Wednesday, January 24, 2007

Long on Rhetoric, Short on Sorrow



By BOB HERBERT
The New York Times
January 25, 2007

President Bush showed what he does well at the beginning of the State of the Union ceremony when he graciously acknowledged and introduced Nancy Pelosi as speaker of the House of Representatives. He seemed both generous and sincere, and it was the right touch for a genuinely historic moment.

At the end of his speech he introduced four Americans of whom the nation can be proud, including Wesley Autrey, a New Yorker who made like a Hollywood stunt man to save the life of a stricken passenger who had fallen onto the tracks in front of an oncoming subway train.

The rest of the evening was a study in governmental dysfunction. The audience kept mindlessly applauding — up and down, like marionettes — when in fact there was nothing to applaud. The state of the union is wretched, which is why the president’s approval ratings are the worst since Nixon and Carter.

If Mr. Bush is bothered by his fall from political grace, it wasn’t showing on Tuesday night. He seemed as relaxed as ever, smiling, signing autographs, glad-handing.

I wanted to hear him talk about the suffering of the soldiers he has put in harm’s way, and the plight of the residents of New Orleans. I wanted to hear him express a little in the way of sorrow for the many thousands who have died unnecessarily on his watch. I wanted to see him slip the surly bonds of narcissism and at least acknowledge the human wreckage that is the sum and substance of his sustained folly.

But this is a president who runs when empathy calls. While others are monitoring the casualty lists, he’s off to the gym. At least Lyndon Johnson had the decency to agonize over the losses he unleashed in Vietnam.

The State of the Union speech was boilerplate at a time when much of the country, with good reason, is boiling mad. The United States, the most powerful nation in the history of the world, seems paralyzed. It can’t extricate itself from the war in Iraq, can’t rebuild the lost city of New Orleans, can’t provide health care for all of its citizens, can’t come up with a sane energy policy in the era of global warming, can’t even develop a thriving public school system.

If it’s true, as President Bush told his audience, that “much is asked of us,” it’s equally true that very little has been delivered.

The Democrats, delighted by the wounded Bush presidency, believe this is their time. Like an ostentation of peacocks, an extraordinary crowd of excited candidates is gathering in hopes of succeeding Mr. Bush.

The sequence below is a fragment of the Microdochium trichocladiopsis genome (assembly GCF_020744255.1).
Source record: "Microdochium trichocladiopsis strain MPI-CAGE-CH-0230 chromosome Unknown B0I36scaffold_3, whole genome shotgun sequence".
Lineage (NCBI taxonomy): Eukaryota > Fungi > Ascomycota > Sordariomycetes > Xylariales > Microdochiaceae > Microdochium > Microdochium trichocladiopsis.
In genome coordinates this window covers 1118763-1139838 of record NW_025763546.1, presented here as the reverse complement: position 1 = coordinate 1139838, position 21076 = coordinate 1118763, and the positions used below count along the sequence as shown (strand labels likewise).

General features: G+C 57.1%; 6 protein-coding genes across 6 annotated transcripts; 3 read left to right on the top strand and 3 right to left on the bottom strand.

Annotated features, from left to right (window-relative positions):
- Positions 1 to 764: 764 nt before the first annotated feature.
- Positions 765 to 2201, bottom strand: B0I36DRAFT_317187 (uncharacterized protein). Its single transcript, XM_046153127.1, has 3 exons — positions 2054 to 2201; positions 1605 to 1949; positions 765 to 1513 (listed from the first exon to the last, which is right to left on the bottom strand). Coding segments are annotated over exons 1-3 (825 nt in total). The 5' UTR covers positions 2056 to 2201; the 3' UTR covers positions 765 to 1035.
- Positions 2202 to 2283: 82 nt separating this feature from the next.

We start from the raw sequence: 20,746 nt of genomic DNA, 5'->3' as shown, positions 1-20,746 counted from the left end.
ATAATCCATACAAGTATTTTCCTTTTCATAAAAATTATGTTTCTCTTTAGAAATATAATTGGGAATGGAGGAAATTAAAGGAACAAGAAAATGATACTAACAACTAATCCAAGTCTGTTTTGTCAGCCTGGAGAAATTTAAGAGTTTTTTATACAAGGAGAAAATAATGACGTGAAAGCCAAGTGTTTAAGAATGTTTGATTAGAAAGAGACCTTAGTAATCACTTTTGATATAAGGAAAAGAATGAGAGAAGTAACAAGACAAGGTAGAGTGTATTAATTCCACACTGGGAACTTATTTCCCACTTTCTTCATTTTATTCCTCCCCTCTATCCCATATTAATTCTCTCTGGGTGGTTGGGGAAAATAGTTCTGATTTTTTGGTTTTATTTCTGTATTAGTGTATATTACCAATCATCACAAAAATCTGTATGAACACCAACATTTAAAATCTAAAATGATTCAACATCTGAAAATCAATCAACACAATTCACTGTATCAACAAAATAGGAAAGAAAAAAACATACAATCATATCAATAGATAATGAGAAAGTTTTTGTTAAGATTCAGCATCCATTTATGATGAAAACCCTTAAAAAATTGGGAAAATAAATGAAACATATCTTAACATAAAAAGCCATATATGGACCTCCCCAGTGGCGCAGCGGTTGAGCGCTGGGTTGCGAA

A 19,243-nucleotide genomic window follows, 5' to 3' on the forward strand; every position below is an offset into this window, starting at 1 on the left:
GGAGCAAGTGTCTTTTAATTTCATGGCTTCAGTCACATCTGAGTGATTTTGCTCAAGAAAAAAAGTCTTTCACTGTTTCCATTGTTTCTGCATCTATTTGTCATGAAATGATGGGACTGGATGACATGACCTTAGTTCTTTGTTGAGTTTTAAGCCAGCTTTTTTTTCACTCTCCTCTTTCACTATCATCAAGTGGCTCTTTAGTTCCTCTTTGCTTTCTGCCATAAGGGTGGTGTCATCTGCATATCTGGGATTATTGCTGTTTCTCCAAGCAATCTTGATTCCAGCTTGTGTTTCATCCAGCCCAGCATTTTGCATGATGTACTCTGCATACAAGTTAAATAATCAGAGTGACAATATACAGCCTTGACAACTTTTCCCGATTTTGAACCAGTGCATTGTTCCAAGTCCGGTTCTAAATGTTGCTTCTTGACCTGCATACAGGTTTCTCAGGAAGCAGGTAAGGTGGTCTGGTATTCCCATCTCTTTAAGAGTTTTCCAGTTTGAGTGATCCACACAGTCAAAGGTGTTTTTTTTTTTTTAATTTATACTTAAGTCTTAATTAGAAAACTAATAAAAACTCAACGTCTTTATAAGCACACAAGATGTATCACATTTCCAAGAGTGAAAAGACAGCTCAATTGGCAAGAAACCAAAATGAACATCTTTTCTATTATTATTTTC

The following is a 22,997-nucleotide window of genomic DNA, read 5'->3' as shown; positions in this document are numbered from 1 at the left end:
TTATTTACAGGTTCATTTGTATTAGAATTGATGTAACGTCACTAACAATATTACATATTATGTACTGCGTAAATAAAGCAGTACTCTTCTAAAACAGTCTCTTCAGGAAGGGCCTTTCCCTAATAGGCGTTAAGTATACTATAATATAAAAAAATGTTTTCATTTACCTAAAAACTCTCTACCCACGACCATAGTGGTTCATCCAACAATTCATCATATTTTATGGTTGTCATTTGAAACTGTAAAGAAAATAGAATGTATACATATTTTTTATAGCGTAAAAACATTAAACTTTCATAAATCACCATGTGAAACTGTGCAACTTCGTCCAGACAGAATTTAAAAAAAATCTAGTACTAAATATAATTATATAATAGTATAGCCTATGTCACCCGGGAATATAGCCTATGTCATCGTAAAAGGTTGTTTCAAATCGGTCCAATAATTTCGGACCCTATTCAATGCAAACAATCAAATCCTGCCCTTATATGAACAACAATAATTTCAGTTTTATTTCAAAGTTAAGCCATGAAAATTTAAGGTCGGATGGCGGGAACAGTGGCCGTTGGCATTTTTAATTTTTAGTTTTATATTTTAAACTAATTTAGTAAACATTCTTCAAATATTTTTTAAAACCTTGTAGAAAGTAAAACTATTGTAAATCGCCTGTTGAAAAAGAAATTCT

But such a timid crowd!

Ask a potential Democratic president what he or she would do about the war, and you’ll get a doctoral dissertation about the importance of diplomacy, the possibility of a phased withdrawal (but not too quick), the need for Iraqis to help themselves and figure out a way to divvy up the oil, and so on and so forth.

A straight answer? Surely you jest. The Democrats remind me of the boxer in the Bonnie Raitt lyric who was “afraid to throw a punch that might land.”

There’s a hole in the American system where the leadership used to be. The country that led the miraculous rebuilding effort in the aftermath of World War II can’t even build an adequate system of levees on its own Gulf Coast.

The most effective answer to this leadership vacuum would be a new era of political activism by ordinary citizens. The biggest, most far-reaching changes of the past century — the labor movement, the civil rights movement, the women’s movement — were not primarily the result of elective politics, but rather the hard work of committed citizen-activists fed up with the status quo.

It’s time for thoughtful citizens to turn off their TVs and step into the public arena. Protest. Attend meetings. Circulate petitions. Run for office. I suspect the public right now is way ahead of the politicians when it comes to ideas about creating a more peaceful, more equitable, more intelligent society.

The candidates for the most part are listening to their handlers and gurus and fat-cat contributors, which is the antithesis of democracy. It’s not easy for ordinary men and women to be heard above that self-serving din, but it can be done.

Voters should listen to Dwight Eisenhower, who said in 1954:

“Politics ought to be the part-time profession of every citizen who would protect the rights and privileges of free people and who would preserve what is good and fruitful in our national heritage.”

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